HIGHLAND PARK – Though historic Highland Park icons Elm Place and Lincoln Schools will be closing on June 8, students, teachers and alumni will have the opportunity to relive their favorite memories once more during two unique legacy events.
The North Shore School District 112 Board of Education in October 2017 voted to close both schools.
The Elm Place Legacy Event will be held on Saturday, May 5 from 6 to 8 p.m., and the Lincoln School Legacy Event will be held the following week on Saturday, May 12 from 10 a.m. to 12 p.m.
DailyNorthShore spoke to representatives from both schools to learn more about their legacies.
“Elm Place’s greatest legacy is the people, the relationships and the wonderful experiences they’ve had because of the staff. That’s what I keep hearing over and over again,” said Principal Heather Schumacher.
The Elm Place event will begin with an opening ceremony in the auditorium, including a panel of former administrators, students and staff who want to see the legacy of Elm Place live on forever.
Later, student musicians will perform on stage. There also will be a guided tour of Elm Place, which opened in 1893.
Schumacher said teachers will create a movable canvas of an elm tree, with the base of the tree highlighting some of the history from the years that Elm Place has been in existence. People who attend the event may put their fingerprint and name on the elm tree, which will be showcased at Edgewood next year as part of the celebration of Elm Place culture.
To have a better understanding of the history of Elm Place, the school will open one of the old classrooms upstairs that housed a fireplace where teachers once served hot chocolate while students participated in literary readings. Schumacher said the school will re-enact those moments with hot chocolate and literary magazines and newspapers.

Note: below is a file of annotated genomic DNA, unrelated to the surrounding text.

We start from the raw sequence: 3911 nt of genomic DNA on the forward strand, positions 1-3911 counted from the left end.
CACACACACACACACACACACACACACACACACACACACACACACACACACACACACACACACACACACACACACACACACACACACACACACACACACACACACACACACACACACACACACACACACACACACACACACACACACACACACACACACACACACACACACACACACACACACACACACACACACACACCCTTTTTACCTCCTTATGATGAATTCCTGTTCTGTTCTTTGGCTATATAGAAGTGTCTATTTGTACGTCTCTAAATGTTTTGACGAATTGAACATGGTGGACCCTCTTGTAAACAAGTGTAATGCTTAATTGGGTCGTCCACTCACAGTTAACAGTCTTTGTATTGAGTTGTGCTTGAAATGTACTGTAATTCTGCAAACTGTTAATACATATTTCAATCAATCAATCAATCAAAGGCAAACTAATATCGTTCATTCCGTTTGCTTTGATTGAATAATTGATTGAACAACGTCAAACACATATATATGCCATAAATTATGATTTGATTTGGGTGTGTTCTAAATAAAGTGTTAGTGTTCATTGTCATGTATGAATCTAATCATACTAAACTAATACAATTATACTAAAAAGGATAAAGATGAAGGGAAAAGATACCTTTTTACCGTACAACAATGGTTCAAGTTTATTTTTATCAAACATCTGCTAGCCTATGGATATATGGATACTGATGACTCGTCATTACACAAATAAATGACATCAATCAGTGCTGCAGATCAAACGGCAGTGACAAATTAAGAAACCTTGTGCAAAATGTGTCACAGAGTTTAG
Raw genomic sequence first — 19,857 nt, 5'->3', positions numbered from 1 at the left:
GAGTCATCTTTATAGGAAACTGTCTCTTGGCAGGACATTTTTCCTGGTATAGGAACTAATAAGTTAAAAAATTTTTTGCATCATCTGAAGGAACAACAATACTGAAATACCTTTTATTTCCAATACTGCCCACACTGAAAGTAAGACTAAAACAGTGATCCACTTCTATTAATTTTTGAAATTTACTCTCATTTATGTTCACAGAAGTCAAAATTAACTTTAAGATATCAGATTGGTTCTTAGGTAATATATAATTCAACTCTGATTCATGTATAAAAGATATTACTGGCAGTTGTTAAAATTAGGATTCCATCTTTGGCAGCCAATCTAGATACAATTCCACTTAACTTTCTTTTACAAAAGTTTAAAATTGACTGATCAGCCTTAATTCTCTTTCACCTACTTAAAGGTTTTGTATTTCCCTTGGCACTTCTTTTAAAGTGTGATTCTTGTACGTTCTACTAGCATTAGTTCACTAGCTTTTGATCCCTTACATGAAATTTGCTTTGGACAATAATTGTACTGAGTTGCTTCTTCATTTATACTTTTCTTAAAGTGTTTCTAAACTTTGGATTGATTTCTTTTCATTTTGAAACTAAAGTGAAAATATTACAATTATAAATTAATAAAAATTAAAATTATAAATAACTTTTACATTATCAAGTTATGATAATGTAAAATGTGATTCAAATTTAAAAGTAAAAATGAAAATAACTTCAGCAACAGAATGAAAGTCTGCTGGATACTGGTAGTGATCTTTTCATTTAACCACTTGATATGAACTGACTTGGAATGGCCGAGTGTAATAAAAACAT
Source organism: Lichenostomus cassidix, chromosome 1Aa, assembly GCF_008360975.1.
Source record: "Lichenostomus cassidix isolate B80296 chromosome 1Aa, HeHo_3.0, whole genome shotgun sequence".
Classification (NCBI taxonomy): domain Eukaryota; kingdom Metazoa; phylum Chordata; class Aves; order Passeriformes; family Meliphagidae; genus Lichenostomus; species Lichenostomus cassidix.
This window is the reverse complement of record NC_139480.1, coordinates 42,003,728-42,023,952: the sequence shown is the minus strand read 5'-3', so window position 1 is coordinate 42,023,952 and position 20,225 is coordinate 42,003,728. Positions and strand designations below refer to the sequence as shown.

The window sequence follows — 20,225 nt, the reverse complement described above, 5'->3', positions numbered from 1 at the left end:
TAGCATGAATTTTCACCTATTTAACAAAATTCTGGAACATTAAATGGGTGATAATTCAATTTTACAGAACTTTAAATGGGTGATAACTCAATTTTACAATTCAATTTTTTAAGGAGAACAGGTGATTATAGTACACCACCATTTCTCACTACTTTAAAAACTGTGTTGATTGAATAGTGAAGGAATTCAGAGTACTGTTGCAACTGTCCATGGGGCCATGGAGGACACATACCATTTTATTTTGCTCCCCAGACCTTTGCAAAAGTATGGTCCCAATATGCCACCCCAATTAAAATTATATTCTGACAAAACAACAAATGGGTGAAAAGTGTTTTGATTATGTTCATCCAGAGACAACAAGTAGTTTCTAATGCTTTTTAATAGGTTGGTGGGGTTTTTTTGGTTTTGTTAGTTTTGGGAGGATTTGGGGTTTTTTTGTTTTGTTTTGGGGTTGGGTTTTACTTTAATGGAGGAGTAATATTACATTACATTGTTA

In addition, Elm Place will show old plays, along with recent films that students put on for the Film Fest.
“There will artifacts presented by the alumni and a member of the Highland Park Historical Society to get a feel for Elm Place then and now,” said Schumacher.
Other Elm Place activities include a story time capsule with a video where people can share their favorite school memories, and a selfie-station in front of the Elm Place banner. The evening will end with a final dodgeball or basketball game in the gym.
This story does have a happy ending, as next fall Schumacher will make the transition with her students in her new role as co-principal of Edgewood Middle School with her new co-principal, Samuel Kurtz.
“We laugh about it, because I tell the students that we’ll all be lost in the halls together and we’ll figure it out together,” said Schumacher.
The Elm Place Legacy Event will be held on Saturday, May 5 from 6 to 8 p.m. at Elm Place Middle School, 2031 N. Sheridan Road Highland Park. For more information call: 224-765-3300.
Lincoln School opened in 1886 on Lincoln Avenue West, but that’s not deterring President Abraham Lincoln from making an appearance at the Lincoln School Legacy Event, where families will have an opportunity to take their picture with him.
“It will be a traditional open house where we’ll have old photos and memorabilia to spur some memories as you walk through the building,” said John Sprangers, interim personnel manager who fills in for Principal Jeanne Banas on her days off.
Sprangers said he and Banas came out of retirement to help Lincoln School while it was in transition.
One of the highlights of the open house is a video that students have been working on as interviewers with alumni, current teachers, students and past parent alumni. Sprangers said D-112 videographer Steven Clay will put the video together, which will have its premiere in the gym on the day of the event and will have various showtimes throughout the open house.
What is Lincoln School’s greatest legacy?
“As people were being interviewed in the video, I noticed there was a strong sense of family, and the school became one with the community,” said Sprangers. “It felt like a holistic environment for learning and communication with a collegial feel between parents, staff and students.”
Sprangers said there is a lot of intriguing artwork throughout Lincoln School. Some areas of note for art connoisseurs include the library and multi-purpose room.
Another point of interest is the gym, which has a stage that was often used for plays.
“It’s really a classic vintage gym atmosphere,” said Sprangers. “A lot of memories come from the gym, and that’s where Lincoln held Pancake Days. It’s one of the rituals that make Lincoln School so special.”
Students from Lincoln School will attend Indian Trail in the fall, unless they have permissive transfers.
The Lincoln School Legacy Event will be held on Saturday, May 12 from 10 a.m. to 12 p.m. at 711 Lincoln Avenue West, Highland Park. For more information call: 224-765-3550.